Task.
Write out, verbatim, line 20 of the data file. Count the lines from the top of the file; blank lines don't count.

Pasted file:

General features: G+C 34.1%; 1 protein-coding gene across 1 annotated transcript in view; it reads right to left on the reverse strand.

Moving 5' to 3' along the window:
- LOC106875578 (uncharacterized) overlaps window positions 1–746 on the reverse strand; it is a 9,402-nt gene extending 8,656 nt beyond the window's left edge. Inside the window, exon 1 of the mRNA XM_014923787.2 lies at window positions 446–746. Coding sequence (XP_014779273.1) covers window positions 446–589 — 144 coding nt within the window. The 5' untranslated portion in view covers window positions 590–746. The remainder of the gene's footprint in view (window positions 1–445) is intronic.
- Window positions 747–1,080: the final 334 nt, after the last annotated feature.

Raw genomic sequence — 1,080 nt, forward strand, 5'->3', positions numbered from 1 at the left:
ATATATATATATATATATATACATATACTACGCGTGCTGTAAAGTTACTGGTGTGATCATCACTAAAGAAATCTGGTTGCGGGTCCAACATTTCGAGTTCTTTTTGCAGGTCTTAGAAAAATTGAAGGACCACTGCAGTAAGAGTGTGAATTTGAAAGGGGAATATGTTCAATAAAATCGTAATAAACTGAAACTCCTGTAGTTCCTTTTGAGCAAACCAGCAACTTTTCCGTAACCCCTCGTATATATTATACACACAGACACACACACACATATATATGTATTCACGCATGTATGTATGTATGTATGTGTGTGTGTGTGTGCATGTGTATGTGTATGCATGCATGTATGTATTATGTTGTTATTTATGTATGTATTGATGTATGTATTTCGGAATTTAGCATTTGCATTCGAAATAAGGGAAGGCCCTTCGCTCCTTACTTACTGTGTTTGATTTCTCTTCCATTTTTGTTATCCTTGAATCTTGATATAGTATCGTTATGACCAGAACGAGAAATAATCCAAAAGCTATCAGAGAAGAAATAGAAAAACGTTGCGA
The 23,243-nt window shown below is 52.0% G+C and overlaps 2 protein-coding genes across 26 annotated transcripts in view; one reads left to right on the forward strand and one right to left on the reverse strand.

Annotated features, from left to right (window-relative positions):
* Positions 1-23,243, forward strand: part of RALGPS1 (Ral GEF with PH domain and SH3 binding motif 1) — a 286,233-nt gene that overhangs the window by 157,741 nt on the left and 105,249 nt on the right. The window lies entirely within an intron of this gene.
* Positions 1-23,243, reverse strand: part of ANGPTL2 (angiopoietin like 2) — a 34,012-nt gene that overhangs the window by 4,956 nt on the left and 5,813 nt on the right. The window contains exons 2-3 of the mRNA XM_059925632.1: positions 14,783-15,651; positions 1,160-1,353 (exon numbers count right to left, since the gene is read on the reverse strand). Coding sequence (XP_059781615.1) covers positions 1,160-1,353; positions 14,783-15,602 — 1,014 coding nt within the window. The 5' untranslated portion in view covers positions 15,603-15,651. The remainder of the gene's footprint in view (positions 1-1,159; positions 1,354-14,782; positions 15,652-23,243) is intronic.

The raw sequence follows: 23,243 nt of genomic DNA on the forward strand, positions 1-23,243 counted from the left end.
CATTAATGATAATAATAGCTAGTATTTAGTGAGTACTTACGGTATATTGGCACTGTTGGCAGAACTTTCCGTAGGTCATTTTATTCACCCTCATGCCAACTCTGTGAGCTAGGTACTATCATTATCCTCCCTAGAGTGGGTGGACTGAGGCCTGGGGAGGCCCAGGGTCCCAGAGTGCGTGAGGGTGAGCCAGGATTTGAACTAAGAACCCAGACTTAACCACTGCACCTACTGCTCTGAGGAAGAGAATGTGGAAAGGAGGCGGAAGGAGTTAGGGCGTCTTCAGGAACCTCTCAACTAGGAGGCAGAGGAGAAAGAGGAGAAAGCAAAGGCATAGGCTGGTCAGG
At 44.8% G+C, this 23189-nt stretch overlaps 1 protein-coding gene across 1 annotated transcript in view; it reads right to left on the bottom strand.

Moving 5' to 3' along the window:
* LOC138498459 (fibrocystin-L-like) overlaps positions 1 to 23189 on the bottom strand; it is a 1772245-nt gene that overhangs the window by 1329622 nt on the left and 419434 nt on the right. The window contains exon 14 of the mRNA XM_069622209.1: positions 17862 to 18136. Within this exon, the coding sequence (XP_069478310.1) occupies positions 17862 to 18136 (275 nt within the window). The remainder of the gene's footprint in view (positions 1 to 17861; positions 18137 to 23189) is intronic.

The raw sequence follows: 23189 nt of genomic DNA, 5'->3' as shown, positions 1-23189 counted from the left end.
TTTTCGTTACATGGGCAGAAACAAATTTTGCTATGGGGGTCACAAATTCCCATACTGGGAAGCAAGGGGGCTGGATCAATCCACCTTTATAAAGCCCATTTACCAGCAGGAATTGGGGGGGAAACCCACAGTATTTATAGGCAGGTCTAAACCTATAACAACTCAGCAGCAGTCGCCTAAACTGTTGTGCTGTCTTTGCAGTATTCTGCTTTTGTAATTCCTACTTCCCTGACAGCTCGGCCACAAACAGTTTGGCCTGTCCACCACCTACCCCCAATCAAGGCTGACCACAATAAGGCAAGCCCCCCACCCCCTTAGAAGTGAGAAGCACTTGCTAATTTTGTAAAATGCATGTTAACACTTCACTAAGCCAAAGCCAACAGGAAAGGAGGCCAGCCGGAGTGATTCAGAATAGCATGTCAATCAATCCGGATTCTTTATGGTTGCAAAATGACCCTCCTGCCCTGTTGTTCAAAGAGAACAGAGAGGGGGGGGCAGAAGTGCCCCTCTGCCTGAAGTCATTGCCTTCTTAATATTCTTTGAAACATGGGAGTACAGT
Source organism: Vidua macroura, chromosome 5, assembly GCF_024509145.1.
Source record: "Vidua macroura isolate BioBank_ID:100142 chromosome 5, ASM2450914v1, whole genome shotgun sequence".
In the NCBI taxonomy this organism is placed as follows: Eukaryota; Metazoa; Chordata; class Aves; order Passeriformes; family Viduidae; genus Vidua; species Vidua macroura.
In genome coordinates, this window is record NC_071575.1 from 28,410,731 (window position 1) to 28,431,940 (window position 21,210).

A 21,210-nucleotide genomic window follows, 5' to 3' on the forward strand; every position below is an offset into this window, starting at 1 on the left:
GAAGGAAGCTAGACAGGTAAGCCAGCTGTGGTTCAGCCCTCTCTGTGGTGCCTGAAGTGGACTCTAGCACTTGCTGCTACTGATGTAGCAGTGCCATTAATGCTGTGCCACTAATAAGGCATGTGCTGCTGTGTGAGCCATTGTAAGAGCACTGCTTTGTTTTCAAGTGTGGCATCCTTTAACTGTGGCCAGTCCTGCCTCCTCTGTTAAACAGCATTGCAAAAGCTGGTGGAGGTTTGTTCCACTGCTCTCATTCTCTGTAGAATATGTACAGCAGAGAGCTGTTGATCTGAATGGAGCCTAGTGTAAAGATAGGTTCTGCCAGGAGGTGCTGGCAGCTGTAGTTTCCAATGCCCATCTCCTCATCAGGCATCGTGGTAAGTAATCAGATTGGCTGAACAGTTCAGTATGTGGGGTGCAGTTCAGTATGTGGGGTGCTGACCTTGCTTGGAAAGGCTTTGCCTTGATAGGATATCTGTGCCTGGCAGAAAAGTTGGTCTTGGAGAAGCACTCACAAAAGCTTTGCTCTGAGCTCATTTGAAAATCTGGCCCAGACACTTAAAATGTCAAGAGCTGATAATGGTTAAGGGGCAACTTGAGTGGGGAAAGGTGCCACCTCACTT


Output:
In the NCBI taxonomy this organism is placed as follows: Eukaryota; Metazoa; Chordata; class Aves; order Passeriformes; family Viduidae; genus Vidua; species Vidua macroura.